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Innovation

Chart of the day: Coal power's decline

A record amount of coal power plant capacity will be retired this year. And the trend is expected to continue through 2016.
Written by Kirsten Korosec, Contributor on

Not every aspect of the fossil fuels industry is experiencing the same kind of revival as offshore oil exploration. For example, a record 9 gigawatts of coal-fired power plant capacity is expected to be retired in the United States this year alone.

Power plant owners and operators say they expect to retire almost 27 gigwatts of capacity from 175 coal-fired generators between 2012 and 2016 -- more than four times greater than retirements in the previous five-year period, according to the U.S. Energy Information Administration.  In 2011, there were 1,387 coal-fired generators in the United States. The planned closures are equivalent to 8.5 percent of total 2011 coal-fired capacity.

About nine gigwatts of coal-fired capacity will retire this year, the largest one-year amount in the nation's history. That record isn't expected to stand for long. Nearly 10 GW of coal-fired capacity is expected to retire in 2015, the EIA said.

EIA data shows the closures will be concentrated in the mid-Atlantic states, namely Ohio, Pennsylvania, Tennessee and West Virginia. And the plants that do close will be, on average, larger in size than in previous years. Coal generators that retired between 2009 and 2011 had an average size of 59 megawatts. The average size of a coal-fired plant planned for retirement between 2012 and 2015 is 154 MW.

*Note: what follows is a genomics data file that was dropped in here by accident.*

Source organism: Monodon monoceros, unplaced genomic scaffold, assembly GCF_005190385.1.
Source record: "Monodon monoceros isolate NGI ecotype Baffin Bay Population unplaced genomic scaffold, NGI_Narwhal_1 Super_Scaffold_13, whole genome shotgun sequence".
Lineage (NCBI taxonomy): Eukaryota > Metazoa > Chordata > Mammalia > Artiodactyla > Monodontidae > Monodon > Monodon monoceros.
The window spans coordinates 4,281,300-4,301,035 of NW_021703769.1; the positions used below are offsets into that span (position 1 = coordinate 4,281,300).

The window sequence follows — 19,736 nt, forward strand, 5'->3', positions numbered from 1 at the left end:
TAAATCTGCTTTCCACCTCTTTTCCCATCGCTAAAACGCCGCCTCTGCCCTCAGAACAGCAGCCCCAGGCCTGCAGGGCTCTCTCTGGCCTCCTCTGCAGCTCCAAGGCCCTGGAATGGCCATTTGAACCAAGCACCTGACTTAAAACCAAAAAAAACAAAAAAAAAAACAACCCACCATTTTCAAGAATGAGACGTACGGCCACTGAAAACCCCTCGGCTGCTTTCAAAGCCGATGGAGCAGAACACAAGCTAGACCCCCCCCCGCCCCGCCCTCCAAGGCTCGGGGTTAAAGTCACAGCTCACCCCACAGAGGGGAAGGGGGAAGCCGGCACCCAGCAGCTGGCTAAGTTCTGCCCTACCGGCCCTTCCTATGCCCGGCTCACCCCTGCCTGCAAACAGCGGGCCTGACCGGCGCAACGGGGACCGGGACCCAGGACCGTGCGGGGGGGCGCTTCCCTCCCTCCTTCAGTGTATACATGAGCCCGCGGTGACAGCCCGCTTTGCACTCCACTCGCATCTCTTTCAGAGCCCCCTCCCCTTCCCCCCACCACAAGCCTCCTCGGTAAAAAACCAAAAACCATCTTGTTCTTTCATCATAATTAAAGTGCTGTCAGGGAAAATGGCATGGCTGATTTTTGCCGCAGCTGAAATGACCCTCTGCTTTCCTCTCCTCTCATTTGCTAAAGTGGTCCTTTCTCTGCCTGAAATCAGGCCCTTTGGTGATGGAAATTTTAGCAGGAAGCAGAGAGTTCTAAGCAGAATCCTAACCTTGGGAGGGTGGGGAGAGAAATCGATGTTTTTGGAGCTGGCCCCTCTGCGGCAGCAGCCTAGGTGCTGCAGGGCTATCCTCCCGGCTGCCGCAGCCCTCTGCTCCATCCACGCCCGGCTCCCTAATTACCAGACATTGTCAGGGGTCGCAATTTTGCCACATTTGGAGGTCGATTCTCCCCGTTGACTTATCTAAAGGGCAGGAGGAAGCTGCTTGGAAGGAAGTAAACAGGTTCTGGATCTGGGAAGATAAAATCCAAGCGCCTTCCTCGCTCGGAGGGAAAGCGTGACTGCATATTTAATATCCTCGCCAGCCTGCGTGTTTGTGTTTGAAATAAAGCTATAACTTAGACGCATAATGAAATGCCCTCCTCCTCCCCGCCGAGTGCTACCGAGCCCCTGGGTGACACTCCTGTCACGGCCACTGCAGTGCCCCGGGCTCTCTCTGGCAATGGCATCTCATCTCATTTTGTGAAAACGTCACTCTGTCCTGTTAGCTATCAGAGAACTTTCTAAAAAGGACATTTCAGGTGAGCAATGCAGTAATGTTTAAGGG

Some might blame the coal power plant closures on increasing regulations. The cost of compliance with existing and anticipated federal environmental regulations are a factor.

Natural gas has been a major disrupter to coal as well. The boom in shale gas production has driven natural gas prices lower. the variable costs of operating natural gas-fired capacity have fallen relative to those coal-fired plants, the EIA said.

While power plant owners prepare to pull the plug on some of their oldest, least efficient facilities, an effort is underway by the U.S. Department of Energy to keep some of them open. The DOE is funding new "clean coal" technologies that would retrofit existing power plants to be in compliance with pollution rules.

Photo: Flickr user Wigwam Jones, CC 2.0

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This post was originally published on Smartplanet.com

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